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Distributed optical fiber sensors (DOFS) are superb for infrastructure and earthquake monitoring

The fiber optic sensors also called as optical fiber sensors use optical fiber or sensing element.  These Sensors can measure a large variety of parameters, such as temperature, pressure, strain, refractive index, vibrations, displacements, bending, loading, and liquid level or concentration of chemical species.

 

Over the past decade, optical fiber sensors have gained widespread acceptance within the oil and gas industry due to their reliability, flexibility and low operating costs, as well as the benefits brought by their multipoint and distributed sensing capabilities. More recently, extensive interest has been shown in the development and commercialization of fiber optic seismic and acoustic sensing arrays – land and underwater – for oil and gas exploration, pipeline surveillance, geophysical monitoring, reservoir monitoring and management, geothermal monitoring, and structural monitoring of offshore platforms and oil tankers.  Distributed acoustic sensing (DAS) enables detection, discrimination and location of acoustic events on an optical fiber over tens of kilometers.

 

Distributed optical fiber sensors (DOFS) offer unprecedented features, the most unique one of which is the ability of monitoring variations of the physical and chemical parameters with spatial continuity along the fiber. Distributed optical fiber sensors are receiving an ever-increasing interest as they offer the unique and unparalleled ability of mapping diverse physical fields along the area span by an optical fiber. Up to a million of sensing points can be interrogated with a single distributed optical fiber sensor, covering distances than can range from some tens of meters to a few hundreds of kilometers, with a spatial resolution of meters down to millimeters.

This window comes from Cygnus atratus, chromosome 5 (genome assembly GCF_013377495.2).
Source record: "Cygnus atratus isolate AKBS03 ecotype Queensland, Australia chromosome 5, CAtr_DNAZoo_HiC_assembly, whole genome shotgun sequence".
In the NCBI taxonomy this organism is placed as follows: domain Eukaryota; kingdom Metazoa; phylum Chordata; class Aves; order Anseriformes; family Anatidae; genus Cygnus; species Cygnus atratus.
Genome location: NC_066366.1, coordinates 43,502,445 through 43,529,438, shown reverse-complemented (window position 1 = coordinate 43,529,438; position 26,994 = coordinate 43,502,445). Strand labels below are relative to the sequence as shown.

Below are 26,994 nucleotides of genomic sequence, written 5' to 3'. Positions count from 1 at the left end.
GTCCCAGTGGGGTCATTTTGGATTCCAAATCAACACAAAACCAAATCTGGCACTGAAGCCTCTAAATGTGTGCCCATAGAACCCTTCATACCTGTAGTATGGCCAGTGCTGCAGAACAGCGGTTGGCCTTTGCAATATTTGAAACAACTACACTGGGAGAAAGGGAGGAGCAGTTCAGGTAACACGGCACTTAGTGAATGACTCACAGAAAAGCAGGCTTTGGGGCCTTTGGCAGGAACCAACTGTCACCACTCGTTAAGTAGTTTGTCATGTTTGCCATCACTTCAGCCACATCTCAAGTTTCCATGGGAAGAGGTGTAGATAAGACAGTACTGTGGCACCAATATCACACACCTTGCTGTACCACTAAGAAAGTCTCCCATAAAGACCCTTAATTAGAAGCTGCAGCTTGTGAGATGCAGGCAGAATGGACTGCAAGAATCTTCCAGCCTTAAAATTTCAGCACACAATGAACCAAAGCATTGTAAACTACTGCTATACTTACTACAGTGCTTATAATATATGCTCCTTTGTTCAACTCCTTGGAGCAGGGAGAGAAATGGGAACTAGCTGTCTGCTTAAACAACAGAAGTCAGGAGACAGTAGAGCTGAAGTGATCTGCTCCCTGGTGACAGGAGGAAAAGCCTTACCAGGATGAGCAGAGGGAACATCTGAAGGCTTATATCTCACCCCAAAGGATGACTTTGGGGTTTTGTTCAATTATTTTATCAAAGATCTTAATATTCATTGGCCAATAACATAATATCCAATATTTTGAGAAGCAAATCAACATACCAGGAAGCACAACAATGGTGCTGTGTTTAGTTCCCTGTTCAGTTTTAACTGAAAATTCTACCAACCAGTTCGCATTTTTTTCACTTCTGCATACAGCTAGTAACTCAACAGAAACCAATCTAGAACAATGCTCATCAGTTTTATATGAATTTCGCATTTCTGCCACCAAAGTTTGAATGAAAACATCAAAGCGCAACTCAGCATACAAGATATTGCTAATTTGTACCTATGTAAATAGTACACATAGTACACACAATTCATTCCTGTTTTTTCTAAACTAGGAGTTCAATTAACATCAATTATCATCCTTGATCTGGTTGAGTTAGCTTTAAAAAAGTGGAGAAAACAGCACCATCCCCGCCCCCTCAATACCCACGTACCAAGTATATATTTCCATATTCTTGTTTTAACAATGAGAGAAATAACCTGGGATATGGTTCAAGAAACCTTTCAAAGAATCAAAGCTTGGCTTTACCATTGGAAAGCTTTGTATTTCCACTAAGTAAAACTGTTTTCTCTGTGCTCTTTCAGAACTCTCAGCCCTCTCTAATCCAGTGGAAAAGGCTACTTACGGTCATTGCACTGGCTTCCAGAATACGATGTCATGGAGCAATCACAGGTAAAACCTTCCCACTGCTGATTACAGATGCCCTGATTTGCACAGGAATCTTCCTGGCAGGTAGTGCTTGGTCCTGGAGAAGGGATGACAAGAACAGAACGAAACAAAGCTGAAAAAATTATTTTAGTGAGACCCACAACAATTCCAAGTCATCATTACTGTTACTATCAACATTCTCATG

Distributed optical fiber sensors (DOFS) can measure lots of sensing parameters distributedly along the fiber under test (FUT) such as strain, stress, vibration, temperature, 3D shape, flow rate, refractive index, magnetic field, radiation, gas, etc, which are very useful for many sensing applications. Presently, most of the research groups have moved their focus towards distributed sensors, capable of detecting various dynamic parameters including dynamic strains, electromagnetic fields and sound waves.

 

One extremely beneficial use for fiber laser sensors is in the development of seismic sensor arrays that can operate in underwater conditions, making it useful in earthquake detection, borehole monitoring, and ocean bottom cabling systems. Acting like a hydrophone, it can detect seismic signals reliably and therefore is also useful in towed array sonar systems, which can typically be found towed behind submarines or surface ships. This is useful for many industries, especially security, military, and oilfield-exploration.

 

Several DOFS technologies have been developed based on the measurement of intrinsic backscattering, including Raman, Brillouin and Rayleigh scattering, which are based on optical time domain reflectometry (OTDR) and optical frequency domain reflectometry (OFDR).  In OTDR, the input pulse generated is launched into the fiber under test (FUT). As the input pulse propagates along the FUT, the light from the pulse that gets back-reflected light either via Rayleigh backscattering or Fresnel reflection is then measured by using a photo-detector. The sensing range to the point of reflection is dependent on the time delay between the input light pulse and the corresponding back-reflected light.